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Special educational needs and disabilities (SEND)

Overview of Attachment Based Mentoring (ABM)

The Attachment Based Mentoring project was born out of continued concerns regarding the achievement and inclusion of vulnerable groups. Published data and evidence from working on the ground clearly indicate that outcomes for these groups are significantly lower than their peers. With interventions purely designed to move them on with learning they often have difficulty engaging and making progress.

ABM is a relational approach to supporting children with their social and emotional development. The approach includes both universal and targeted support, particularly for children who may have had adverse childhood experiences, those who are struggling with their emotional health and well-being and those who are finding it difficult to engage with learning and the social aspects of school.

Developed from the ground up, it looks at the specific needs of these children and how these can be met through our relationships: what we are doing and how we are being with the child.

In order to provide a truly holistic approach that has the potential to remove barriers to learning and inclusion, the approach draws upon theory and research from several areas of psychology and school-based practice – neuroscience, attachment, connection, resilience, coaching (efficacy, agency, motivation, identity), social learning theory, executive functioning and restorative approaches.

Written by education practitioners it translates psychological theory into practical, accessible approaches for use in the educational setting.

Meet the writers of our popular Attachment Based Mentoring and Relational Learning training and professional development programmes: Matt Jones (Social, Emotional and Mental Health advisory teacher) and Catherine Dunnett (Educational Psychologist).

Course content

The training runs over 3 days with all participants receiving the Attachment Based Mentoring book.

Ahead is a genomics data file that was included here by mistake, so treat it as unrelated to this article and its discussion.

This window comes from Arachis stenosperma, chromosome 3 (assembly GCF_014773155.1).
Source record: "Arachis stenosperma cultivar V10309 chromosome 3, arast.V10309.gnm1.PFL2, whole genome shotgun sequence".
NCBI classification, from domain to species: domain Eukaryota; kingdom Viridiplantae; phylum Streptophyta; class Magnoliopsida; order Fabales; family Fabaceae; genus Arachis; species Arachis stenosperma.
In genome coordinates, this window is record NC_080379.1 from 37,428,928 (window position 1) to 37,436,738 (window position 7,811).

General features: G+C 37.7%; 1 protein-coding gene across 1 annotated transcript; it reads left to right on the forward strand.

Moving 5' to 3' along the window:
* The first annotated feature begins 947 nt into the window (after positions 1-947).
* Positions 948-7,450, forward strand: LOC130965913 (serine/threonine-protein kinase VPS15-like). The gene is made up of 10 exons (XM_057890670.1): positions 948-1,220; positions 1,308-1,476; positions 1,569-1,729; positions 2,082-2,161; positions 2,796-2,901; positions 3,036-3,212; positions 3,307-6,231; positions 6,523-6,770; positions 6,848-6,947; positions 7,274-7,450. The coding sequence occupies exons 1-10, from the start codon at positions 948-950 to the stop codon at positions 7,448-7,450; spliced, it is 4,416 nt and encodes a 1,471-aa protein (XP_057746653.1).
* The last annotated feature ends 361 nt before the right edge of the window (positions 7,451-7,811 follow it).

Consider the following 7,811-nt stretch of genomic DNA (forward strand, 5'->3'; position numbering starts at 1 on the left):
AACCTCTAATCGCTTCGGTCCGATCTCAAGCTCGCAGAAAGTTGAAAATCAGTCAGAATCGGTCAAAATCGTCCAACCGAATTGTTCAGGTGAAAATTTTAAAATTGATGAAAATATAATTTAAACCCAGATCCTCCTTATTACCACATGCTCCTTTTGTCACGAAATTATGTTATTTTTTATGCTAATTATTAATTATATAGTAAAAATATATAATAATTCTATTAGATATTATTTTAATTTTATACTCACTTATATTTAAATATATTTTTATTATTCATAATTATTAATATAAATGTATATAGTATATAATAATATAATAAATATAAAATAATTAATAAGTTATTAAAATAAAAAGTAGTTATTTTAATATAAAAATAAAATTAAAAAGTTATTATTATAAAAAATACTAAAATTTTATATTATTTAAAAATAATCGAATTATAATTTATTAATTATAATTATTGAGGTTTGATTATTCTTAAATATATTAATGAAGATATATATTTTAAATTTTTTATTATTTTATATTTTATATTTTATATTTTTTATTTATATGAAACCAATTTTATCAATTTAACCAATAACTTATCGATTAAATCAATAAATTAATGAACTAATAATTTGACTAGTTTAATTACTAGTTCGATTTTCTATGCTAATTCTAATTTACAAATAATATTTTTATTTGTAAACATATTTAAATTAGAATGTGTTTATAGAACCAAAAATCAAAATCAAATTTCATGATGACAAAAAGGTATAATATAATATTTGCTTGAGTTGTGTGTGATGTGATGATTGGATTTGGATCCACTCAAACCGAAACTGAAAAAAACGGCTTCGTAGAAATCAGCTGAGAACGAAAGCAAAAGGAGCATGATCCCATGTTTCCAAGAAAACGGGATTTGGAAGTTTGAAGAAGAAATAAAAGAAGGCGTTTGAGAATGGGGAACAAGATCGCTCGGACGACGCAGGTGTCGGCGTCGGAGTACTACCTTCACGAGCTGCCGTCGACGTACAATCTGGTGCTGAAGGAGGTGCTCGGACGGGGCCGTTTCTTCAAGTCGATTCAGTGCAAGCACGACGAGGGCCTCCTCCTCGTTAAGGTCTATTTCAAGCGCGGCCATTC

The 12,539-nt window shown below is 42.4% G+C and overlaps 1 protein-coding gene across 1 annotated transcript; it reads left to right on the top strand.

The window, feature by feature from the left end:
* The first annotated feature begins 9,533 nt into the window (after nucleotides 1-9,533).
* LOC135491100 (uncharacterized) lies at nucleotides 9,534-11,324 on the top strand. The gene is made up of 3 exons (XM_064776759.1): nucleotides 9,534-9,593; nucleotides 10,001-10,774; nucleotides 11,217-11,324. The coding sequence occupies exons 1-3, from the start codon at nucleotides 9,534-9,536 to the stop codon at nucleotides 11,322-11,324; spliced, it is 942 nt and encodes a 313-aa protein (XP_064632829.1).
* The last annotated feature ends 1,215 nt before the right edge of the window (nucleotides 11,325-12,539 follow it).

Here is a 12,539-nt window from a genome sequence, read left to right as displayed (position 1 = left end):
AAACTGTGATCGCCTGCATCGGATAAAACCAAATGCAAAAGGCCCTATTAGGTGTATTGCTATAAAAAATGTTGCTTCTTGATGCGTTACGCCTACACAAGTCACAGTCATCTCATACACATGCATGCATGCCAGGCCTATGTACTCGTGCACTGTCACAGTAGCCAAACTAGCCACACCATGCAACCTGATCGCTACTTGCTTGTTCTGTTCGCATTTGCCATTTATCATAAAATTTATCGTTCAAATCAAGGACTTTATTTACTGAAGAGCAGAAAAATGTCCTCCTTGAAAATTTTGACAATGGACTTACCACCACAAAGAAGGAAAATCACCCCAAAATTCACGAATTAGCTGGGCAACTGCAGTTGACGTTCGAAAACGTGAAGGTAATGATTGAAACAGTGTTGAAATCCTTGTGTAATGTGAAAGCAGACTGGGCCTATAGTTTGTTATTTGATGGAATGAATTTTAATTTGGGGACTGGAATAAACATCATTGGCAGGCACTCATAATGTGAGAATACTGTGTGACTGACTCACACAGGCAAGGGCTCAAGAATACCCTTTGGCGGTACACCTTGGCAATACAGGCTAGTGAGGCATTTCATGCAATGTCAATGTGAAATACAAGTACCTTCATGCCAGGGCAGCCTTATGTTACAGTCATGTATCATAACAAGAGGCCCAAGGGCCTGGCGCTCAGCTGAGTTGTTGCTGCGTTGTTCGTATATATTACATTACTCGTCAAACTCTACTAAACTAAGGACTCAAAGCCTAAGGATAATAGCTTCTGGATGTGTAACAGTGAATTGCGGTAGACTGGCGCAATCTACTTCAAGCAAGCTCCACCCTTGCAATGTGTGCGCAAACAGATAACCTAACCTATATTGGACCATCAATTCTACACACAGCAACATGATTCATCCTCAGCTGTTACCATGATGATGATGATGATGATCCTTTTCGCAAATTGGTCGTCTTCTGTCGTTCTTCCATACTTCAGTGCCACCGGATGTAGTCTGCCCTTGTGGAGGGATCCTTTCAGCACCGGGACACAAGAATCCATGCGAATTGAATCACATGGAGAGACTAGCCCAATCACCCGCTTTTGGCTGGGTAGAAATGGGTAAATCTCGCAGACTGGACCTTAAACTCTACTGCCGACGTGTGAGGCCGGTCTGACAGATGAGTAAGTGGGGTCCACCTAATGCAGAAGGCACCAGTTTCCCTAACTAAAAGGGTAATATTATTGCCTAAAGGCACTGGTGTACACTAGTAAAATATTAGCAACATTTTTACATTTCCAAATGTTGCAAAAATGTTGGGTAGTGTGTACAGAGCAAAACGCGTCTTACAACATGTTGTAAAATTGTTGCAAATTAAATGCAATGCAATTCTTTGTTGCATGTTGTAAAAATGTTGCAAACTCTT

The approach has 3 components:

Attachment and relationship – being the significant adult

  • Providing a safe base to increase feelings of safety, security, belonging and trust.
  • Supporting children to develop the ability to self-regulate through the use of co-regulation.
  • The development of a relational support plan, providing the four key elements of an effective relationship – protection, connection, understanding and care.

Development – being the coach

  • Enabling children to have ownership of their development.
  • Raising motivation to change.
  • Supporting children to discover their strengths, skills and qualities and work out what works.
  • Helping children to identify small things that they can change to move forward.
  • Shifting children’s perceptions of their identity.

Practical support and skill development – being the parent in school

  • Identifying skills that could be developed; social skills, organisation, control, study skills.
  • Modelling skills and providing opportunities for practice.
  • Providing information; clubs, careers, change.
  • Providing practical support and advocacy when appropriate.
  • Using restorative approaches to repair breakdowns in relationships and social bonds.

Why choose this Attachment Based Mentoring programme?

  • Understand the needs of all children including the most vulnerable and how they can find it difficult to engage with learning.
  • Learn how to become the child’s significant adult.
  • Meet attachment needs by considering the mentoring relationship.
  • Develop solution-focused coaching and mentoring skills.
  • Consider the wider role of the mentor in terms of social learning, restoration, advocacy and practical support.
  • The downloadable version of our Attachment Based Mentoring course publication.
  • Certificate of achievement.

Feedback and evaluation

Feedback from previous delegates on the training and its impact.

Find out more – visit Devon Education Services